Chinese social rating system blocks millions from traveling

0
511
China's Black Mirror-esque social rating system leaves millions stranded

Last year, the world was unnerved by reports that China was implementing a social ranking system that would limit individual autonomy as a response to bad behavior. And now it’s becoming clear how that system affects everyday life in China. A report from China’s National Public Credit Information Centre confirmed that 23 million plane and train ticket purchases were blocked due to low social credit scores.

Though the travel ban aspect of the social ranking system was only implemented last May, it’s had a significant impact on Chinese society. In 2017, 6.15 million citizens were blocked from buying plane tickets due to their low social credit rankings. In 2018, 17.5 million plane ticket purchases were blocked for the same reason, as were 5.5 million train ticket purchases.

Once Discredited, Limited Everywhere

China’s social ranking system assigns different point values to different acts. For instance, doing things like not paying taxes, spreading false information, breaking traffic laws or taking drugs will lower an individual’s score.

But, the system goes far beyond penalizing criminality. Doing rude or irresponsible things like smoking on a train, walking a dog without a leash or playing loud music in public can also result in a hit to a person’s social credit ranking.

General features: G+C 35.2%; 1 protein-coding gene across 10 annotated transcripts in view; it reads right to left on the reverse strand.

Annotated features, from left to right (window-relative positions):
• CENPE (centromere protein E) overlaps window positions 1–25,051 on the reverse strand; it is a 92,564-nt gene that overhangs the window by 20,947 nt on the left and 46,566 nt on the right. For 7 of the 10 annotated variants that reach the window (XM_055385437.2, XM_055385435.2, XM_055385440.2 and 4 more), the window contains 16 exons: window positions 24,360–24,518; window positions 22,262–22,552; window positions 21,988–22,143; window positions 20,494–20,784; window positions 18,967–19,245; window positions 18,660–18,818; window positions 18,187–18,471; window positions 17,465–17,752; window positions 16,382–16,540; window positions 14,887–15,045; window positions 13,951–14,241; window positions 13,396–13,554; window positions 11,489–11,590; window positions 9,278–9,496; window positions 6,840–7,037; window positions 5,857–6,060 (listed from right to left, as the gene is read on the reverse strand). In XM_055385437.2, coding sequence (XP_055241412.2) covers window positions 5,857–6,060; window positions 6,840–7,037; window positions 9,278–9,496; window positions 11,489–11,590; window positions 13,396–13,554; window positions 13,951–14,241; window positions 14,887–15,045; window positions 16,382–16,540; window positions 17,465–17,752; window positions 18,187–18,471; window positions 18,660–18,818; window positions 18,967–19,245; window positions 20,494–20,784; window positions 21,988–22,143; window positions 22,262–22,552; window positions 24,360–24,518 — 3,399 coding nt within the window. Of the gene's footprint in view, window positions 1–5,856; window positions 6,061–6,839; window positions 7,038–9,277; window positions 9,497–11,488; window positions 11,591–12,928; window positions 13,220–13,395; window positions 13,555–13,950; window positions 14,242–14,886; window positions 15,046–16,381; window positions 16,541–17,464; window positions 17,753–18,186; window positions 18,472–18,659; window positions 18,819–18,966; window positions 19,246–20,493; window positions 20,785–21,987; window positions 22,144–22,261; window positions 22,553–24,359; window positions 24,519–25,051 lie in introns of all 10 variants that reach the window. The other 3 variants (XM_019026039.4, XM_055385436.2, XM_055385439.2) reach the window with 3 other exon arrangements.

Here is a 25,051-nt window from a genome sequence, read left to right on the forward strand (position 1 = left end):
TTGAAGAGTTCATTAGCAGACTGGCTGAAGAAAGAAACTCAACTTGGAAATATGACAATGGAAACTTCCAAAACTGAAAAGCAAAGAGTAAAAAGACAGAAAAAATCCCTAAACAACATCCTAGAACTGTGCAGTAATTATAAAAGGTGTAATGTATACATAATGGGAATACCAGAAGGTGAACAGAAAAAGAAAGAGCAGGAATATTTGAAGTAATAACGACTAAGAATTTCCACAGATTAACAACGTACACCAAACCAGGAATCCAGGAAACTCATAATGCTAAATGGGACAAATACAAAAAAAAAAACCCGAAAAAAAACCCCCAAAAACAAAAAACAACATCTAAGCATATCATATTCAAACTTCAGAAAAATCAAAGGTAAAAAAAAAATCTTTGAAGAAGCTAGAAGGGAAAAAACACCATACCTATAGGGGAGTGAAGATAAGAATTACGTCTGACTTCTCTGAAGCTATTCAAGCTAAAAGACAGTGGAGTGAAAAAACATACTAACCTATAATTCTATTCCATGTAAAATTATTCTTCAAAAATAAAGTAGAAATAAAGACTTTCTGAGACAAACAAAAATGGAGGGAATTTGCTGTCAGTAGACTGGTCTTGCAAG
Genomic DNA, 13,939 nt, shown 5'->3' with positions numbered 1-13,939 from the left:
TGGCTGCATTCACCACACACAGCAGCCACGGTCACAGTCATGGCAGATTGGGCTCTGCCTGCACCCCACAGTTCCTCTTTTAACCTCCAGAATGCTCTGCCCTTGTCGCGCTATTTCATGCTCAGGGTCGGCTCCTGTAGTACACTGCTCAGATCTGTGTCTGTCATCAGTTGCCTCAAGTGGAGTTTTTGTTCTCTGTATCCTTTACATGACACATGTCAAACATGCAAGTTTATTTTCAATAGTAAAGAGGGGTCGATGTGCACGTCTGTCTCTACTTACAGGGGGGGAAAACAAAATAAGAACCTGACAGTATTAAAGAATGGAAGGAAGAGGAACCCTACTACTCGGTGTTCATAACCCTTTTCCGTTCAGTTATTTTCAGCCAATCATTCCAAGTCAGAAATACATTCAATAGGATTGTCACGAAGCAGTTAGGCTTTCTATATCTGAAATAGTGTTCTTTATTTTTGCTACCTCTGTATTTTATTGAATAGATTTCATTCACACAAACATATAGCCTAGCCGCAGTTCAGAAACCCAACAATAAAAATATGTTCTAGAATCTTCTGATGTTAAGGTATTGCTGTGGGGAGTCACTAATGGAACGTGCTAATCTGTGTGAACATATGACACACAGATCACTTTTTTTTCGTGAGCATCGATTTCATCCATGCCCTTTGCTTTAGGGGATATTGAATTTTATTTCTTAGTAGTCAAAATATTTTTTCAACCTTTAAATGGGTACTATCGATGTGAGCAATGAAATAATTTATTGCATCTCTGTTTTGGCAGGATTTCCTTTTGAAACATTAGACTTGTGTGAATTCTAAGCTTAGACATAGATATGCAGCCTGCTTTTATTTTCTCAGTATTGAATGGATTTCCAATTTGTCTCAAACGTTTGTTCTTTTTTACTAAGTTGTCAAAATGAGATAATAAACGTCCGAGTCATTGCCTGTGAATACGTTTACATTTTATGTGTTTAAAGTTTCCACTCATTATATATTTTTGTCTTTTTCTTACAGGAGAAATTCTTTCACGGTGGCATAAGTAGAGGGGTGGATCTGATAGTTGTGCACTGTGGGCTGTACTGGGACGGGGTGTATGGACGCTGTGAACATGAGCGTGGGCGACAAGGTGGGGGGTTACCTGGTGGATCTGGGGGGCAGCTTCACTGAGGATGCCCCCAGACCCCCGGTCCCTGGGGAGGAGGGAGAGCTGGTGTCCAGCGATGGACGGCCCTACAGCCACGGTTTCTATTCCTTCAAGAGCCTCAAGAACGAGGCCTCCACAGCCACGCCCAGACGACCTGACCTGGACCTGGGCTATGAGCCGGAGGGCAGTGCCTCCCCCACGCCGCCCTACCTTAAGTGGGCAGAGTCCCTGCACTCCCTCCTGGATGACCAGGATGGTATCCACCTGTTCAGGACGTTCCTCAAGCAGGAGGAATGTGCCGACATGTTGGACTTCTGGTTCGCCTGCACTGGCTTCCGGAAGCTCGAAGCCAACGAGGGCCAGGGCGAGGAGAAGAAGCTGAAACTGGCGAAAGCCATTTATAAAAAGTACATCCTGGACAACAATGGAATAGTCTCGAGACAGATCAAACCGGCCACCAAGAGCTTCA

If a person’s social credit dips below a certain point, it will affect more than just their ability to take an out of town vacation. Landing on China’s “untrustworthy conduct” blacklist can prevent a person from buying insurance, make an investment or even purchasing real estate.

The ominous nature of the Chinese government’s social engineering scheme is made clear in a passage from the National Public Credit Information Centre’s annual report. It noted that once fully implemented, the social ranking system would “allow the trustworthy to roam everywhere under heaven while making it hard for the discredited to take a single step.”

Presently, China’s social ranking program exists as a patchwork system that is administered at the municipal level. However, President Xi Jinping has ordered the creation of a social credit system that will rank all 1.4 billion Chinese citizens.

The Benefits of Living in a Dystopia

While China’s social improvement schemes might sound deeply disturbing for those living in democratic republics, their implementation has led to some positive results. It’s been reported that the social ranking system has been popular amongst residents of the coastal city of Rongcheng as it is viewed as an effective anti-corruption measure.

Similarly, some Chinese citizens were happy to see a crackdown on “seat-robbing,” the widespread practice of taking another person’s assigned seat on a train and then refusing to give it up. Previously, seat-robbing was punished by fines and temporary bans.

But viral videos of citizens flagrantly violating the rules in 2018 have led to calls for harsher punishments. And the social credit system has been responsible for prompting 3.5 million people and companies to pay overdue bills or taxes.

However, less corruption, improved public etiquette, and debt reduction are the results of a functioning system. When things go wrong like they did last year when a facial recombination system incorrectly identified and fined a CEO for being a jaywalker, the public suffers.

Losing the ability to commute to work or buy a house because someone who looked like you smoked on a train does not sound like life in a utopian society. It sounds like the setting for an episode of “Black Mirror.”